No Longer Amish

I screamed but no one heard me. They couldn’t. My screams were silent–inside. I screamed because my husband dragged me across the floor over to the bed where he raped me. He had raped me before. The first time he did, I got pregnant but miscarried.

When I told my parents about the first rape, they didn’t believe me. “It isn’t rape when a man exercises his rights as a husband,” my father said.

When I told my mother that I was going to report the abuses to the police, she warned me not to. “You will be excommunicated,” she said. “And you won’t be allowed to come back until you promise to submit to your husband.”

I lived with the abuse for years and then, I decided that I had had enough. I went to the police and filed a report. They seemed surprised that such a thing could happen in the Amish community.

When the church leaders found out, I was excommunicated. My husband was furious and he threw me out of the house. I had no money or anything. I didn’t bother going to my parents because I knew that they would not help me. They would urge me to go back to my husband and beg for his forgiveness and submit to him as the Good Book taught.

With only the clothes on my back, I ran away. I trusted in God to help me and He did. I found The doorway to hope, an emergency shelter run by a Christian organization. There, I felt safe and free from a community where I never felt I belonged. I was living among people who liked to quote from the Bible and had the appearance of religiosity but they were a bunch of hypocrites. They made me feel like I had committed a crime when I reported what my husband had done to me. My husband was treated like a paragon of the community while I was the pariah.

I’m thankful that my husband and I didn’t have any children. My pregnancies resulted in miscarriages and one in a stillbirth. Perhaps, it was a sign that we were not meant to be parents. Our children would have been raised in a toxic environment.

I divorced my husband even though it isn’t sanctioned by the church. Getting a divorce meant leaving the Amish faith which suited me fine. I was relieved to abandon the faith which had shunned me the day I decided to put an end to my husband’s abuse.

Yes, I’m happy to say that I’m no longer Amish. And now, I’m a Christian, not because I belong to a church but because I’m a follower of Christ. That’s what a Christian really is. Someone who follows Christ. There are people who claim to be Christians but they aren’t. If my husband, my parents and the Amish community were true Christians, they would have obeyed Jesus’ commandment, “love one another, as I have loved you.” I wasn’t shown any love. I was bullied, brutalized and ostracized.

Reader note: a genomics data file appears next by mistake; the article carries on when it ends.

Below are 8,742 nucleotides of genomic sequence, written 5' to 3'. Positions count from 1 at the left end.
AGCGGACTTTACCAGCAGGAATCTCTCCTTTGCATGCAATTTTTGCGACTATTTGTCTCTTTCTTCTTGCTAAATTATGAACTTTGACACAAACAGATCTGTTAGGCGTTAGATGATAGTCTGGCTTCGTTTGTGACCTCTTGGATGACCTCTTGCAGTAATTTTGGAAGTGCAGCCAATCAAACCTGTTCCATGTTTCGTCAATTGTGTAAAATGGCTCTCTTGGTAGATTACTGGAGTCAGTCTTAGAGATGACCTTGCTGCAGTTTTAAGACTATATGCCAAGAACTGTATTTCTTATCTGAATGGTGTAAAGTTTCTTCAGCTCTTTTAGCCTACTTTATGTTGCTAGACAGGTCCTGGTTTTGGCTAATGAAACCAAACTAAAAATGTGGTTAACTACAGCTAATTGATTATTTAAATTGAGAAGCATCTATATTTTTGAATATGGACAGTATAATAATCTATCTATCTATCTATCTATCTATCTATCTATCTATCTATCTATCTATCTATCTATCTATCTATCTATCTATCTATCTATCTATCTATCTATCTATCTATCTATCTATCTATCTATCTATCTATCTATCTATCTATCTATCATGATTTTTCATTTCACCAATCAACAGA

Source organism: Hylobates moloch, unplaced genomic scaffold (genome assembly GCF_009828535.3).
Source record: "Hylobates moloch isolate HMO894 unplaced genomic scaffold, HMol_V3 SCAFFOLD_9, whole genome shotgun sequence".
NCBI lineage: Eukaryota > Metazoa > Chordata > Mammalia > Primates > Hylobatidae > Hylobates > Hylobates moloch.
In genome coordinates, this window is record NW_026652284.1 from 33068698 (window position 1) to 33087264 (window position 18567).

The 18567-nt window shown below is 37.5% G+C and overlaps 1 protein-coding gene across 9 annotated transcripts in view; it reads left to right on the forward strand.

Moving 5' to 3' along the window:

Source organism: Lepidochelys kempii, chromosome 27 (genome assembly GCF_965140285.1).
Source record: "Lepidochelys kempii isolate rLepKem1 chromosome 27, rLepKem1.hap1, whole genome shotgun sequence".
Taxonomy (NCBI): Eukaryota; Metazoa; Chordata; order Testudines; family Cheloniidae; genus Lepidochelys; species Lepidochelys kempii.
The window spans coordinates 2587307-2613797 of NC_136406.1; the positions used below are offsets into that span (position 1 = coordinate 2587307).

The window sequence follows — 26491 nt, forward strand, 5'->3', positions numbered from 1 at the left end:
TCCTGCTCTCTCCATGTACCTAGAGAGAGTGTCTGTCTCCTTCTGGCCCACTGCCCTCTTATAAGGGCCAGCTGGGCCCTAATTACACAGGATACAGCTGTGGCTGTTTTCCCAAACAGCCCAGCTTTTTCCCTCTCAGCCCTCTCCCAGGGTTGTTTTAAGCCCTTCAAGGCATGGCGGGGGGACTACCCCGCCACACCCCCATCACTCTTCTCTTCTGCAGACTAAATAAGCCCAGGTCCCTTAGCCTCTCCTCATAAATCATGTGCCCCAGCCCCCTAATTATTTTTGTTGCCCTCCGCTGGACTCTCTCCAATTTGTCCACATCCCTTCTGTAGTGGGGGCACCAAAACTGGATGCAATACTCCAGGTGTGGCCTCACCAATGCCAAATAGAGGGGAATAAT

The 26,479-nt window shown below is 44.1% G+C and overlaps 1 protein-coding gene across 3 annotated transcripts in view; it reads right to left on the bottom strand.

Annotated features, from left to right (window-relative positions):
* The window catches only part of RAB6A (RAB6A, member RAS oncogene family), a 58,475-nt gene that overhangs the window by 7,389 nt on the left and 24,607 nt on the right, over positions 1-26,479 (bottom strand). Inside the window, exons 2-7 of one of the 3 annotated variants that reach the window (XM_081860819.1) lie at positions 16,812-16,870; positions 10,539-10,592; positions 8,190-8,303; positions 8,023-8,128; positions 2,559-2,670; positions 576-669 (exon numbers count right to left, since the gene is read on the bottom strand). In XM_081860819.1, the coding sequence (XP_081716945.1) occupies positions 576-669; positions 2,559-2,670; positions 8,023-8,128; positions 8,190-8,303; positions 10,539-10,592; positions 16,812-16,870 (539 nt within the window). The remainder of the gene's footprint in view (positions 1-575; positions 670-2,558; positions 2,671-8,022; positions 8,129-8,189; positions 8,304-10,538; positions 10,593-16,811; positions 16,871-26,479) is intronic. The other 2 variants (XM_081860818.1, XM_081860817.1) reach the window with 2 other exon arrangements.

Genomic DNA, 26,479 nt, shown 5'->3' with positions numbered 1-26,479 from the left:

As long as we are both alive, neither my husband nor I can remarry. That’s fine. I don’t want to get married again. I just want to live my life the best I can with God’s help. After leaving the shelter, I found a job where the people are wonderful and the pay is very good. I’m happy. I live in a modest apartment on a quiet street. Life is good.

I’m thinking of writing a book about my former life as an Amish woman, spousal abuse and the lack of support I received from those who professed to be the people of God. As Jesus said, “For nothing is hidden that will not be made manifest, nor is anything secret that will not be known and come to light.” I will bring to light the things which many would like to remain hidden.

This story is fiction but it was inspired by true stories of domestic violence in the Amish community.

Sources: ABC News; Men’s Divorce; The Daily Record; Amish America; Lancaster Online

14 comments

  1. Coincidentally my post for today is on exactly this — violence against women and girls and the need to end this scourge.

    By the way, you know the Bible story of Esther? God told her to marry a divorced man. Just a thought ..

    Liked by 1 person

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